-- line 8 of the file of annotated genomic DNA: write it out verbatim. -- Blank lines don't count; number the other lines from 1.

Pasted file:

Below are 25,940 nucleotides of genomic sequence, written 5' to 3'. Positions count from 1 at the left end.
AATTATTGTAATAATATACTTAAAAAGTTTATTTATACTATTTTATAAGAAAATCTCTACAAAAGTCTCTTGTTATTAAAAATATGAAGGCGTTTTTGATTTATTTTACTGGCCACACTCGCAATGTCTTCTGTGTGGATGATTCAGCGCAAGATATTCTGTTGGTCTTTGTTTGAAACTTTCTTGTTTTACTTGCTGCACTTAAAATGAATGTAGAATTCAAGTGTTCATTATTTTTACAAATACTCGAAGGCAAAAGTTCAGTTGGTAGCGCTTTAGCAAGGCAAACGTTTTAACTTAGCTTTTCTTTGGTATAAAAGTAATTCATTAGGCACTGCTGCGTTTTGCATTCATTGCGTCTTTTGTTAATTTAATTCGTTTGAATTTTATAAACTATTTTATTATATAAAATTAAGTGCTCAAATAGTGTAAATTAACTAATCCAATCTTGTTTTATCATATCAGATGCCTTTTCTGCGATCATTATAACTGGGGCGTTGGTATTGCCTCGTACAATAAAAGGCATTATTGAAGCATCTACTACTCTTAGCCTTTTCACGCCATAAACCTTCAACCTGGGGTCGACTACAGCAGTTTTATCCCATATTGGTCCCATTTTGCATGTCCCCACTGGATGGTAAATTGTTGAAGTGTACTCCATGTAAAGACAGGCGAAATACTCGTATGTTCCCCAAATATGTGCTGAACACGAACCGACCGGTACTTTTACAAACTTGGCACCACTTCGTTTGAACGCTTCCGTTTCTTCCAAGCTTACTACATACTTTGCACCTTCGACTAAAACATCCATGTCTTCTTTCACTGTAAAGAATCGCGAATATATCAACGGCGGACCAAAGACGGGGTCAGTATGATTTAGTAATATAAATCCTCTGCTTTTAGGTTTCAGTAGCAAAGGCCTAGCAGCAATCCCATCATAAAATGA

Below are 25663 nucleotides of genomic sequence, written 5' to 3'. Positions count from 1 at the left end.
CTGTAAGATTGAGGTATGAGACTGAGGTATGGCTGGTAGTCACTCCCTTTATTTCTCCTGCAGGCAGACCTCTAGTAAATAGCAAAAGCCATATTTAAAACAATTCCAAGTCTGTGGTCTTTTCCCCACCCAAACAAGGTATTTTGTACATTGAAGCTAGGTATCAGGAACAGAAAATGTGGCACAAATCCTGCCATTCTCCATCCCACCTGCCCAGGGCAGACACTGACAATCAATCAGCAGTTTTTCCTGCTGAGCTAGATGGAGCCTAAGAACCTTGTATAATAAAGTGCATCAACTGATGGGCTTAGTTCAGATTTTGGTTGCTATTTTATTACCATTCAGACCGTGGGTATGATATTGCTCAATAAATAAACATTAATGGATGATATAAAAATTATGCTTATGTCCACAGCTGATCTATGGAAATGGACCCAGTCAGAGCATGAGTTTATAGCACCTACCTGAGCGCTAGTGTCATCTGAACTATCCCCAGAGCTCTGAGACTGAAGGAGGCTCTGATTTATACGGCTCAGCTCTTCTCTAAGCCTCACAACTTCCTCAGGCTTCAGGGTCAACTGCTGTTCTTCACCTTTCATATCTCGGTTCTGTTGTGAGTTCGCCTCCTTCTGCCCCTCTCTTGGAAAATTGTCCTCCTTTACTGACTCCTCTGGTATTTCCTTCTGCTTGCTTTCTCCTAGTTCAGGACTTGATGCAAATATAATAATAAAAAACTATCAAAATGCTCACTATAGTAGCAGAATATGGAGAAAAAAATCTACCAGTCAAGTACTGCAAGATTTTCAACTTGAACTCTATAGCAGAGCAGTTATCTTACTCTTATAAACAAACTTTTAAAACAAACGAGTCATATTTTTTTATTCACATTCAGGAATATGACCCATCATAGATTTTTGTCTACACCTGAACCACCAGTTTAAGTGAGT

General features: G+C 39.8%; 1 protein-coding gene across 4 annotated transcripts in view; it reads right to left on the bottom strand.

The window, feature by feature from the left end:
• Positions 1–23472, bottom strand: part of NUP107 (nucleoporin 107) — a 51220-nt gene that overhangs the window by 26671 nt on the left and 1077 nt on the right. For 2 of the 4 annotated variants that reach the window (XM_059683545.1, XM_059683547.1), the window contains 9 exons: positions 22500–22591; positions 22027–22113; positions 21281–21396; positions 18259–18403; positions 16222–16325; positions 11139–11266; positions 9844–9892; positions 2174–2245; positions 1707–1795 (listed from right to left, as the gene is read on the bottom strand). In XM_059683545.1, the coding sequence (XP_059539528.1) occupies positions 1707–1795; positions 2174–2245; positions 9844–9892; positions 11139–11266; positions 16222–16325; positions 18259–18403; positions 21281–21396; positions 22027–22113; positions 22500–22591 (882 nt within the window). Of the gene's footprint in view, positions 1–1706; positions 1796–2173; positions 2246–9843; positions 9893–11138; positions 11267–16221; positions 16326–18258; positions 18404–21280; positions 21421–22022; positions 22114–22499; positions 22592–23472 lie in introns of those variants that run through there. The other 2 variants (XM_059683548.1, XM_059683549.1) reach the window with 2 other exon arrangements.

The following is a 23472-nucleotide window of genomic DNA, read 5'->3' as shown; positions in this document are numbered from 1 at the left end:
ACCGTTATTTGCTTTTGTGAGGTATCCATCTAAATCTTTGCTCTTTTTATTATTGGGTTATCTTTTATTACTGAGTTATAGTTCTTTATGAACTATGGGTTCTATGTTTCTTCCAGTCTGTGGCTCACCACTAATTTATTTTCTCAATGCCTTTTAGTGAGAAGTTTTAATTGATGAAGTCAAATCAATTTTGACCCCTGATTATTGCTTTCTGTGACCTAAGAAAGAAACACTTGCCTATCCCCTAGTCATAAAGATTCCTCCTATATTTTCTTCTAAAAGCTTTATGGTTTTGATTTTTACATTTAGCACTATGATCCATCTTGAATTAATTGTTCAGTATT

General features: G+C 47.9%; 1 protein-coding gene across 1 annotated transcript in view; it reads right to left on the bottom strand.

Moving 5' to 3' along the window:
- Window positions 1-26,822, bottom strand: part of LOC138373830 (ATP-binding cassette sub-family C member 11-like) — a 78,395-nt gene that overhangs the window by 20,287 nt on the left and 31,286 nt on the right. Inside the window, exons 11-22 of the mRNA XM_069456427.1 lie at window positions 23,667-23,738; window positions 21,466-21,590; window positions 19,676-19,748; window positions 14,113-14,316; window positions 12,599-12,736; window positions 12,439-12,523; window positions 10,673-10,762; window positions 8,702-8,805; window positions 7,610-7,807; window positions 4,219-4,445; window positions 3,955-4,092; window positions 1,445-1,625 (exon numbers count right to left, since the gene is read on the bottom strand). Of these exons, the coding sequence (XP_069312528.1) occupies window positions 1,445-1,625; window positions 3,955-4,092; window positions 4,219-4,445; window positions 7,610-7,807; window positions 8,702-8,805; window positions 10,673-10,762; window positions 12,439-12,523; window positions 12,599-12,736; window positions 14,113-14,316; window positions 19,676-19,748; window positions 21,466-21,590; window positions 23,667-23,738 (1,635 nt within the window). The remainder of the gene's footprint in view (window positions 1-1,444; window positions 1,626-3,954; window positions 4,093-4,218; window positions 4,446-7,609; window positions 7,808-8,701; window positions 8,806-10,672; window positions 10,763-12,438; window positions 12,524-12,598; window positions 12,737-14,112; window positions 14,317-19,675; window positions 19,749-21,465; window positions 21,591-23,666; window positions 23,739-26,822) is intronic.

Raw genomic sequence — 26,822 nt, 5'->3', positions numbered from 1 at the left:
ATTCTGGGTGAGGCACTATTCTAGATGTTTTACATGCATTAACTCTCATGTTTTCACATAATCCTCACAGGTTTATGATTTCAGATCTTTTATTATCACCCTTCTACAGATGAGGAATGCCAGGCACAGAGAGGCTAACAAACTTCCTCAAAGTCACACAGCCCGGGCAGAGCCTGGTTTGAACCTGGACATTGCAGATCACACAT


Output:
The following is a 23472-nucleotide window of genomic DNA, read 5'->3' as shown; positions in this document are numbered from 1 at the left end: